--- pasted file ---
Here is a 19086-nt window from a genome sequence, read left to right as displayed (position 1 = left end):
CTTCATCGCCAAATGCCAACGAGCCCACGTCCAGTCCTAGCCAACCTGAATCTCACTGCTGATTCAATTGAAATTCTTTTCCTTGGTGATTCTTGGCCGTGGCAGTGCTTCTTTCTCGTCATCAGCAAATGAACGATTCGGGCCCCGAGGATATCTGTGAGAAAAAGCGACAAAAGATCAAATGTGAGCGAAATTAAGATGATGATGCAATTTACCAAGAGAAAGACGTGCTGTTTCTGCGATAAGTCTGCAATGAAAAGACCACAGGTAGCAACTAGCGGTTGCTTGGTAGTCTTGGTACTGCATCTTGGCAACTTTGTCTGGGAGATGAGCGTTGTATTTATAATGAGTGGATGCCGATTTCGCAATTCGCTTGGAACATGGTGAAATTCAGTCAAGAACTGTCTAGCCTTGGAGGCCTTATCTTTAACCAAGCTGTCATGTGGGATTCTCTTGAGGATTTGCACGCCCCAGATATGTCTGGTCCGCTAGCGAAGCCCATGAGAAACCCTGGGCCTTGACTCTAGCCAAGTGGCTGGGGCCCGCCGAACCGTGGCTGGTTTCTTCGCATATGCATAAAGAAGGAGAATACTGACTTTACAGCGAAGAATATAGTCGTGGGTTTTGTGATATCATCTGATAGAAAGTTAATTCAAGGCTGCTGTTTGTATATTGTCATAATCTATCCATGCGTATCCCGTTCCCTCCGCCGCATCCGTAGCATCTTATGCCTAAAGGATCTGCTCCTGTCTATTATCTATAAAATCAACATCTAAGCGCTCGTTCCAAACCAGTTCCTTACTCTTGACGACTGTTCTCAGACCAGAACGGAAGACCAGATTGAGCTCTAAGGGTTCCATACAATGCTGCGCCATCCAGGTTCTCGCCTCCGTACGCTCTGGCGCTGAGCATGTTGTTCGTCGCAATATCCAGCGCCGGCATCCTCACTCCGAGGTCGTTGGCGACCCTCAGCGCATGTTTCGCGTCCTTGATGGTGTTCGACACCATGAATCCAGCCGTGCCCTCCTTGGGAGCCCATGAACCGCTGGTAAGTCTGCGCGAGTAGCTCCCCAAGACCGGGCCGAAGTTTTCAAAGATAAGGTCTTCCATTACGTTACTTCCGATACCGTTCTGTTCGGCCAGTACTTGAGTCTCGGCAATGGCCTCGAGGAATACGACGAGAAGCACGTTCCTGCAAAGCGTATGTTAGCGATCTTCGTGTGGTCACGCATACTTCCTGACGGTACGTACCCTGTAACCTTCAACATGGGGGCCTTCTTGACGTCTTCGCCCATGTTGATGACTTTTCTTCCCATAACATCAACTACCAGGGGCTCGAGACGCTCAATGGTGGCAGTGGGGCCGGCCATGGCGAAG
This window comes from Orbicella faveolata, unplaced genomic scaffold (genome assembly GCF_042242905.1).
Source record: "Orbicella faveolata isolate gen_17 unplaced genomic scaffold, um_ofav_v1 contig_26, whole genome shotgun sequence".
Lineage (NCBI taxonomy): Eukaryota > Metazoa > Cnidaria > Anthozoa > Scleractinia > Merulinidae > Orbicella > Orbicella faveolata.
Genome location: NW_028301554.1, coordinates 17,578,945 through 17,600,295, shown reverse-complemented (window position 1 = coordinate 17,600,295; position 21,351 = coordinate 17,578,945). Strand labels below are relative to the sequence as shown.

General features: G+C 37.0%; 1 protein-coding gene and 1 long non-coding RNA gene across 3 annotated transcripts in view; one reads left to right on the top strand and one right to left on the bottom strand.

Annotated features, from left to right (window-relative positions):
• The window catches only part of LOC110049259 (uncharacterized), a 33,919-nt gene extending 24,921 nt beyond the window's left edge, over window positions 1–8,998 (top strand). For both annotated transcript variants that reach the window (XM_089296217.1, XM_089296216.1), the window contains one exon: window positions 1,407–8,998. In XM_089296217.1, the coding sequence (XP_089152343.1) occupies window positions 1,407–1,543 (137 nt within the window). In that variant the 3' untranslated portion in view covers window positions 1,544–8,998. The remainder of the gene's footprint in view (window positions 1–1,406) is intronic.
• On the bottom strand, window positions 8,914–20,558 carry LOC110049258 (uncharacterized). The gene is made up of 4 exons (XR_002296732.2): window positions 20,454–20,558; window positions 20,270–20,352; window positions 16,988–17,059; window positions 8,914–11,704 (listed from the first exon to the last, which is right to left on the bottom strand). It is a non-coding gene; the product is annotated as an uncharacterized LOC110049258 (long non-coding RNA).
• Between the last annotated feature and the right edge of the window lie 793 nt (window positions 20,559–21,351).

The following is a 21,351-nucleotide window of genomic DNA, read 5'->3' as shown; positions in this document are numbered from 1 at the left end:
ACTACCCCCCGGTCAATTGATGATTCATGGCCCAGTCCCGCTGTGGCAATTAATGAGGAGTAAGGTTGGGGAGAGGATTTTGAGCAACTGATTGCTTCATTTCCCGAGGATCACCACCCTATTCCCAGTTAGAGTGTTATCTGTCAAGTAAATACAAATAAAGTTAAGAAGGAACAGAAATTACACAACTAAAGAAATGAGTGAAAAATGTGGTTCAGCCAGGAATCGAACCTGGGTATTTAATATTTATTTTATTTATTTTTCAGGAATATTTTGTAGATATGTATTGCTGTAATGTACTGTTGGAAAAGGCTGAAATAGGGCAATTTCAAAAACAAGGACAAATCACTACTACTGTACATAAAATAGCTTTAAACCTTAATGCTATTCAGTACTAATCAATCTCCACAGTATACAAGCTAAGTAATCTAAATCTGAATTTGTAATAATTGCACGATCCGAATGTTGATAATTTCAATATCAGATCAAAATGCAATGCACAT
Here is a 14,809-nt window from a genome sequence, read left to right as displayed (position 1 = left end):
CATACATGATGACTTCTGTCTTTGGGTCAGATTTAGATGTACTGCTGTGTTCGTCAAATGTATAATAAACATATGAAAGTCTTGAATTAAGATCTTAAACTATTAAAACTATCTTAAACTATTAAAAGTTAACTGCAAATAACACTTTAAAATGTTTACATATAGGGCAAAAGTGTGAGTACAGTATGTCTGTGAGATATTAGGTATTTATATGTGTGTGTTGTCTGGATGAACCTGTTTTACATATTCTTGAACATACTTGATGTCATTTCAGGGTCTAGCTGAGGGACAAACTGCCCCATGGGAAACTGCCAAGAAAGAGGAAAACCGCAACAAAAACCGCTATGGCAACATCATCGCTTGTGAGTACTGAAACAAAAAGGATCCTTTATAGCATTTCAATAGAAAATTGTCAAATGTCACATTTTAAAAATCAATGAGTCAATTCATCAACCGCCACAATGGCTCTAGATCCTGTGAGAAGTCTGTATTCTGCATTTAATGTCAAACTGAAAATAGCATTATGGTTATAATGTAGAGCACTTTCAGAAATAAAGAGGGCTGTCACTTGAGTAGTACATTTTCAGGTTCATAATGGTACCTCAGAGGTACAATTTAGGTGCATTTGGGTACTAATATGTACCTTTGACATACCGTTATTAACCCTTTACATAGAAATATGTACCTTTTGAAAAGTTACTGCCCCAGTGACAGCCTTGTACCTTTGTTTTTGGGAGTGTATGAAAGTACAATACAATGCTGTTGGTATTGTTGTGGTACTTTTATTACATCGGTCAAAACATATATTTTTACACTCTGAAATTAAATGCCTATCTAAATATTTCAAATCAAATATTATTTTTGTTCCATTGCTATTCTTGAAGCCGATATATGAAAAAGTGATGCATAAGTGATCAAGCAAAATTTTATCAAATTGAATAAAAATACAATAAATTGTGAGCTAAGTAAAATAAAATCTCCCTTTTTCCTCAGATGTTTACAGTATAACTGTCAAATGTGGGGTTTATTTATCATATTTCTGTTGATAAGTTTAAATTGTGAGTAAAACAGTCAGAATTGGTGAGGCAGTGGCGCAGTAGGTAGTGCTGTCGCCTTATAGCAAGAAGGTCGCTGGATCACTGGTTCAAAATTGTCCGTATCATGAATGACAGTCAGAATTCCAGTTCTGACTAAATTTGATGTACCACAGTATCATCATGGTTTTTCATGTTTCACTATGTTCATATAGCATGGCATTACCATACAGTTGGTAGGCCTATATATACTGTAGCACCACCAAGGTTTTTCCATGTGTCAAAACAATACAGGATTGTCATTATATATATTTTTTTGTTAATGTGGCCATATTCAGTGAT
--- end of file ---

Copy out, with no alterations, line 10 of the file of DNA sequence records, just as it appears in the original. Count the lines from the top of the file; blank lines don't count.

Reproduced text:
• On the bottom strand, window positions 8,914–20,558 carry LOC110049258 (uncharacterized). The gene is made up of 4 exons (XR_002296732.2): window positions 20,454–20,558; window positions 20,270–20,352; window positions 16,988–17,059; window positions 8,914–11,704 (listed from the first exon to the last, which is right to left on the bottom strand). It is a non-coding gene; the product is annotated as an uncharacterized LOC110049258 (long non-coding RNA).